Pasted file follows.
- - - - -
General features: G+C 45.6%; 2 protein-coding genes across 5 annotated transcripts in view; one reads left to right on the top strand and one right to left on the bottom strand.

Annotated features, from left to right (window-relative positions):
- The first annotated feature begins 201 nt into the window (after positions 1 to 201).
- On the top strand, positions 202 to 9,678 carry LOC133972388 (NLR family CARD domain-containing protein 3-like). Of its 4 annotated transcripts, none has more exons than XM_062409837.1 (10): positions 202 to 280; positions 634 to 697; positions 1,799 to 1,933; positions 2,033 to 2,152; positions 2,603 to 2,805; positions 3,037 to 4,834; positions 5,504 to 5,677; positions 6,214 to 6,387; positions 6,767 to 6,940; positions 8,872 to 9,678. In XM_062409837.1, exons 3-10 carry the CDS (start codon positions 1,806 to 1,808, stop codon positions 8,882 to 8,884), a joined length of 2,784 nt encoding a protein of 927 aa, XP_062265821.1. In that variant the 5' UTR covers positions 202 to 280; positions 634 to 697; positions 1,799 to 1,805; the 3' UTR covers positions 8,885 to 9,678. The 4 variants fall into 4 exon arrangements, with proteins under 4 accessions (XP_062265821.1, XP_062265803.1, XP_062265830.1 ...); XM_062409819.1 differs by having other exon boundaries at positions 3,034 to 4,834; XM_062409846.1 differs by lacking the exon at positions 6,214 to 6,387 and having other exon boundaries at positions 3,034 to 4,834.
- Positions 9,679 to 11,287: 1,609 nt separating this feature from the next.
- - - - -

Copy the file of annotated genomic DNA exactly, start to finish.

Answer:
General features: G+C 45.6%; 2 protein-coding genes across 5 annotated transcripts in view; one reads left to right on the top strand and one right to left on the bottom strand.

Annotated features, from left to right (window-relative positions):
- The first annotated feature begins 201 nt into the window (after positions 1 to 201).
- On the top strand, positions 202 to 9,678 carry LOC133972388 (NLR family CARD domain-containing protein 3-like). Of its 4 annotated transcripts, none has more exons than XM_062409837.1 (10): positions 202 to 280; positions 634 to 697; positions 1,799 to 1,933; positions 2,033 to 2,152; positions 2,603 to 2,805; positions 3,037 to 4,834; positions 5,504 to 5,677; positions 6,214 to 6,387; positions 6,767 to 6,940; positions 8,872 to 9,678. In XM_062409837.1, exons 3-10 carry the CDS (start codon positions 1,806 to 1,808, stop codon positions 8,882 to 8,884), a joined length of 2,784 nt encoding a protein of 927 aa, XP_062265821.1. In that variant the 5' UTR covers positions 202 to 280; positions 634 to 697; positions 1,799 to 1,805; the 3' UTR covers positions 8,885 to 9,678. The 4 variants fall into 4 exon arrangements, with proteins under 4 accessions (XP_062265821.1, XP_062265803.1, XP_062265830.1 ...); XM_062409819.1 differs by having other exon boundaries at positions 3,034 to 4,834; XM_062409846.1 differs by lacking the exon at positions 6,214 to 6,387 and having other exon boundaries at positions 3,034 to 4,834.
- Positions 9,679 to 11,287: 1,609 nt separating this feature from the next.